We start wih a beautiful poem "In Flanders Fields" and end with a bugle playing the Last Post set over a sea of red poppies, please read below for more information.
"In Flanders Fields" is a war poem in the form of a rondeau, written during the First World War by Canadian physician Lieutenant Colonel John McCrae. He was inspired to write it on May 3, 1915, after presiding over the funeral of friend and fellow soldier Alexis Helmer, who died in the Second Battle of Ypres. According to legend, fellow soldiers retrieved the poem after McCrae, initially dissatisfied with his work, discarded it. "In Flanders Fields" was first published on December 8 of that year in the London-based magazine Punch.
It is one of the most popular and most quoted poems from the war. As a result of its immediate popularity, parts of the poem were used in propaganda efforts and appeals to recruit soldiers and raise money selling war bonds. Its references to the red poppies that grew over the graves of fallen soldiers resulted in the remembrance poppy becoming one of the world's most recognized memorial symbols for soldiers who have died in conflict. The poem and poppy are prominent Remembrance Day symbols throughout the Commonwealth of Nations, particularly in Canada, where "In Flanders Fields" is one of the nation's best-known literary works. The poem also has wide exposure in the United States, where it is associated with Memorial Day.
Remembrance Sunday in the United Kingdom of Great Britain and Northern Ireland, Remembrance Sunday is held on the second Sunday in November, which is the Sunday nearest to 11 November Armistice Day, the anniversary of the end of hostilities in the First World War at 11 a.m. in 1918. Remembrance Sunday is held "to commemorate the contribution of British and Commonwealth military and civilian servicemen and women in the two World Wars and later conflicts".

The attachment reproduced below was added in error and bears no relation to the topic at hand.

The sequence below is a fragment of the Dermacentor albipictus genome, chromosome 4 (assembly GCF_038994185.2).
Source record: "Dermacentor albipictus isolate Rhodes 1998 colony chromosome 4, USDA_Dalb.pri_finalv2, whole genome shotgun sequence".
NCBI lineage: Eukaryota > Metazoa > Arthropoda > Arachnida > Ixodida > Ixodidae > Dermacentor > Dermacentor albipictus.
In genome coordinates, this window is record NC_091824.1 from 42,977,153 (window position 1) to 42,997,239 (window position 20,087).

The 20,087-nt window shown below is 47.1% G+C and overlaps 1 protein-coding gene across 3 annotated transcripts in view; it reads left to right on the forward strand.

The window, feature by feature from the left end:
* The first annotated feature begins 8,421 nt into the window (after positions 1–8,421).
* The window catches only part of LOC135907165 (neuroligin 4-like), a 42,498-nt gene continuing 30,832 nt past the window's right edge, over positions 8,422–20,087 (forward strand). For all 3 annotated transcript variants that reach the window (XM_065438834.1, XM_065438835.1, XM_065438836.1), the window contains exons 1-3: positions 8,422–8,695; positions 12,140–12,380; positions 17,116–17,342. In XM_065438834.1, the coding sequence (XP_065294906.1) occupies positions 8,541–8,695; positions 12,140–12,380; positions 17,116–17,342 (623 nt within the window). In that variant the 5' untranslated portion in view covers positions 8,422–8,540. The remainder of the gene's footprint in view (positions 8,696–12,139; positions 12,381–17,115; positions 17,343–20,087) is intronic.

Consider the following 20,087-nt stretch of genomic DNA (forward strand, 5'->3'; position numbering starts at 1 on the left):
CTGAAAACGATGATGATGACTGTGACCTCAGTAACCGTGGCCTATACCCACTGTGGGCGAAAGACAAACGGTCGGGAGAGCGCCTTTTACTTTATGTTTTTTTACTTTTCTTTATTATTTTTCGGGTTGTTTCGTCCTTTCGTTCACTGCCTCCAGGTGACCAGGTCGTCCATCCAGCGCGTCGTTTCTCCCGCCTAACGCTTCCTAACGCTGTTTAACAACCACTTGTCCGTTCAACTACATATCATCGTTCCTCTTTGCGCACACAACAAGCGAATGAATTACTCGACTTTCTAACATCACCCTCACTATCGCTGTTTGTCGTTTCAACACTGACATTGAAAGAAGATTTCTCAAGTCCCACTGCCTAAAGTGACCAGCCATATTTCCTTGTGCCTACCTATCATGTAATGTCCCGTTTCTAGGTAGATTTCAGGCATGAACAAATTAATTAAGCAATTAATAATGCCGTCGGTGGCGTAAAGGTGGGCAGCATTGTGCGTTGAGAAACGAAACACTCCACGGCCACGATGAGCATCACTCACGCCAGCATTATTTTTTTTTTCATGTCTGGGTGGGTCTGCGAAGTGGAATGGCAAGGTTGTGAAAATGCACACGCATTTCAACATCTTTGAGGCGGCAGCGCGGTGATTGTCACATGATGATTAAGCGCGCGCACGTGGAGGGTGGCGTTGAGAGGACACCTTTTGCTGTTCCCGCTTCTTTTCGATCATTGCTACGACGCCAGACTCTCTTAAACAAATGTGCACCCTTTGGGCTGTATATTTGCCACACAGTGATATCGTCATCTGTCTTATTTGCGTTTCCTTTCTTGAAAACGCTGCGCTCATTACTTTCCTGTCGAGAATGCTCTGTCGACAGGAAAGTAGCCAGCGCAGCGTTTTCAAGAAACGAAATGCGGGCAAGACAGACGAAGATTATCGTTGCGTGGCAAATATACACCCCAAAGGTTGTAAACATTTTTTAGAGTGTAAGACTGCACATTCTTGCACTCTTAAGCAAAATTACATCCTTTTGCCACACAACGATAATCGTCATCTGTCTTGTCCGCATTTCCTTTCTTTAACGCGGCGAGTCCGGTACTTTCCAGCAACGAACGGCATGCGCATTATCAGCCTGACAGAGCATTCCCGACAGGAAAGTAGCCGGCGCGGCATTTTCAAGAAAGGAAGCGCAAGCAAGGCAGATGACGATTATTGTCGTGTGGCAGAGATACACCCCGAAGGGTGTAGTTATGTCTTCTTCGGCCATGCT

Across Britain, Remembrance Sunday is marked by ceremonies at local war memorials in most cities, towns and villages, attended by civic dignitaries, ex-servicemen and -women (principally members of the Royal British Legion), members of local armed forces regular and reserve units (Royal Navy and Royal Naval Reserve, Royal Marines and Royal Marines Reserve, Army and Territorial Army, Royal Air Force and Royal Auxiliary Air Force), military cadet forces (Sea Cadet Corps, Army Cadet Force and Air Training Corps as well as the Combined Cadet Force) and youth organisations (e.g. Scouts, Boys' Brigade, Girls' Brigade and Guides). Wreaths of remembrance poppies are laid on the memorials and two minutes silence is held at 11 a.m. Church bells are usually rung "half-muffled", creating a sombre effect.
Blood Swept Lands and Seas of Red is a 2014 work of installation art placed in the moat of the Tower of London, England, commemorating the centenary of the outbreak of World War I. The artist is Paul Cummins, with setting by stage designer Tom Piper. The work's title is taken from the first line of a poem by an unknown World War I soldier, which begins: The blood swept lands and seas of red, / Where angels dare to tread / ... 
The work consists of a sea of ceramic red poppies, being added progressively. It is intended that there will eventually be 888,246 of these, representing one estimate of the number of British and Colonial military fatalities in World War I. The sea of flowers is arranged to resemble a pool of blood which appears to be pouring out of a bastion window. The first poppy was planted on 17 July 2014, and the work was unveiled on 5 August (the centenary of Britain's entry into the war). It is planned to remain on display until 11 November 2014 (Armistice Day). Members of the public are invited to purchase the ceramic poppies, with a share of the proceeds going to service charities
Remembrance Sunday,Blood Swept Lands and Seas of Red, Armistice Day,poppy day,pooy appeal,WW1,